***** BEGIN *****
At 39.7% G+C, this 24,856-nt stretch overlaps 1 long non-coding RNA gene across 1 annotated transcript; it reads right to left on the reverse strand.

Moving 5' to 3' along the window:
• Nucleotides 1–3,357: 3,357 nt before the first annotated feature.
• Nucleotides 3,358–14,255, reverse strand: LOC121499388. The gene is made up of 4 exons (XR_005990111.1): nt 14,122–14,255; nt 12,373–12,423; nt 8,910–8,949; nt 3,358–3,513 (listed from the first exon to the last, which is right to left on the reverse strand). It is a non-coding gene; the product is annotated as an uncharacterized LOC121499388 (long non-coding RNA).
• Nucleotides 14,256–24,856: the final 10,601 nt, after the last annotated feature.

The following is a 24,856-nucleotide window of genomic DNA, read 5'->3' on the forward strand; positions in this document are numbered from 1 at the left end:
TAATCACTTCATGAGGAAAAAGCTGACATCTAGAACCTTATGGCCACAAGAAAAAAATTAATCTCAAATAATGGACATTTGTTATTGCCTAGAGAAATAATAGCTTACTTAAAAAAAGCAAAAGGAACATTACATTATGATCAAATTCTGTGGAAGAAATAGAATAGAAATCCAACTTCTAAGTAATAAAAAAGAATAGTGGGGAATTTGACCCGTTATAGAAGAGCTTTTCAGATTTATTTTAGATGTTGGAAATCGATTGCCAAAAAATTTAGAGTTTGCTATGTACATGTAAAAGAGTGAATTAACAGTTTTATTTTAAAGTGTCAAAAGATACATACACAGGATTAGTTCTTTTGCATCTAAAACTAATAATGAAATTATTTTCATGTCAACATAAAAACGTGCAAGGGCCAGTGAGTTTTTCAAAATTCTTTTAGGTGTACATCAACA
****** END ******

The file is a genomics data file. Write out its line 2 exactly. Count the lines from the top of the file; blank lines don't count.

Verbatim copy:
Moving 5' to 3' along the window: